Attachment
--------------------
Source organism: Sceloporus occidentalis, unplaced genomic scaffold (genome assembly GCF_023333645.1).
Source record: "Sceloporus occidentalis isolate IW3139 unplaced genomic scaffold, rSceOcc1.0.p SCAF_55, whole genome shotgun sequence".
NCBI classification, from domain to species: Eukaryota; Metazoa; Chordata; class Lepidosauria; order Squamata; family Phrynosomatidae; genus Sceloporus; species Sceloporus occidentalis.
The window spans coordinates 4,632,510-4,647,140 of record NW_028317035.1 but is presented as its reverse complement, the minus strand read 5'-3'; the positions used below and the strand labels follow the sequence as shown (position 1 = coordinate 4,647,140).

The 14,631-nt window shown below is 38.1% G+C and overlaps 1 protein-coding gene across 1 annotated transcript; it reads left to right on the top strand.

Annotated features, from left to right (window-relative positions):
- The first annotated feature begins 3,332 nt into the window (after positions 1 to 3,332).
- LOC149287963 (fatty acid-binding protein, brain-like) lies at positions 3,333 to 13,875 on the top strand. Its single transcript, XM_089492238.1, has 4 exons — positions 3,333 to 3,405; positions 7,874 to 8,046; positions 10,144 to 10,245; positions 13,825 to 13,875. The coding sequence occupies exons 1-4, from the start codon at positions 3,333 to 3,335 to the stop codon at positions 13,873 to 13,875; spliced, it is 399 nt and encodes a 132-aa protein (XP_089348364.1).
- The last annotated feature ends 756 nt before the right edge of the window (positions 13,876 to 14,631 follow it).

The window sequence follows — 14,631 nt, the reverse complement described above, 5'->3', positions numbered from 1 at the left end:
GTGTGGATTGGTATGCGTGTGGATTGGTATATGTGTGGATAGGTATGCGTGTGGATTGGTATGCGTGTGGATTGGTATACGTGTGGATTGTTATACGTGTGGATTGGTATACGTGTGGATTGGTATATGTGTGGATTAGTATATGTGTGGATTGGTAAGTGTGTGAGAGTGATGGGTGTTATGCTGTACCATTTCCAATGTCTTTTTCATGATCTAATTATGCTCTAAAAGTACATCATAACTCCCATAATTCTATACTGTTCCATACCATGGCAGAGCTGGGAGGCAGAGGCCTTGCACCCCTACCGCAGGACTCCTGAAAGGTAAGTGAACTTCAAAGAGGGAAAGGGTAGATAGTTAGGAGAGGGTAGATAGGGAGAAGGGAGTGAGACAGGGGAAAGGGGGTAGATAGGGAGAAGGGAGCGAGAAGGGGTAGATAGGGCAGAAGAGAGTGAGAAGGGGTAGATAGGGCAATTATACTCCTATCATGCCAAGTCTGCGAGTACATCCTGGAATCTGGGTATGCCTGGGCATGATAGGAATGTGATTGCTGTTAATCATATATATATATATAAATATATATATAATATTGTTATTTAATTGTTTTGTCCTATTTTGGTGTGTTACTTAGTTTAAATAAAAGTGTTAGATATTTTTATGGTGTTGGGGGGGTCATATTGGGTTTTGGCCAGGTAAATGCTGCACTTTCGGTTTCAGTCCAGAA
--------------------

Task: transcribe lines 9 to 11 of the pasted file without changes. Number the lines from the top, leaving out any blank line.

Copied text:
- The last annotated feature ends 756 nt before the right edge of the window (positions 13,876 to 14,631 follow it).

The window sequence follows — 14,631 nt, the reverse complement described above, 5'->3', positions numbered from 1 at the left end:
GTGTGGATTGGTATGCGTGTGGATTGGTATATGTGTGGATAGGTATGCGTGTGGATTGGTATGCGTGTGGATTGGTATACGTGTGGATTGTTATACGTGTGGATTGGTATACGTGTGGATTGGTATATGTGTGGATTAGTATATGTGTGGATTGGTAAGTGTGTGAGAGTGATGGGTGTTATGCTGTACCATTTCCAATGTCTTTTTCATGATCTAATTATGCTCTAAAAGTACATCATAACTCCCATAATTCTATACTGTTCCATACCATGGCAGAGCTGGGAGGCAGAGGCCTTGCACCCCTACCGCAGGACTCCTGAAAGGTAAGTGAACTTCAAAGAGGGAAAGGGTAGATAGTTAGGAGAGGGTAGATAGGGAGAAGGGAGTGAGACAGGGGAAAGGGGGTAGATAGGGAGAAGGGAGCGAGAAGGGGTAGATAGGGCAGAAGAGAGTGAGAAGGGGTAGATAGGGCAATTATACTCCTATCATGCCAAGTCTGCGAGTACATCCTGGAATCTGGGTATGCCTGGGCATGATAGGAATGTGATTGCTGTTAATCATATATATATATATAAATATATATATAATATTGTTATTTAATTGTTTTGTCCTATTTTGGTGTGTTACTTAGTTTAAATAAAAGTGTTAGATATTTTTATGGTGTTGGGGGGGTCATATTGGGTTTTGGCCAGGTAAATGCTGCACTTTCGGTTTCAGTCCAGAA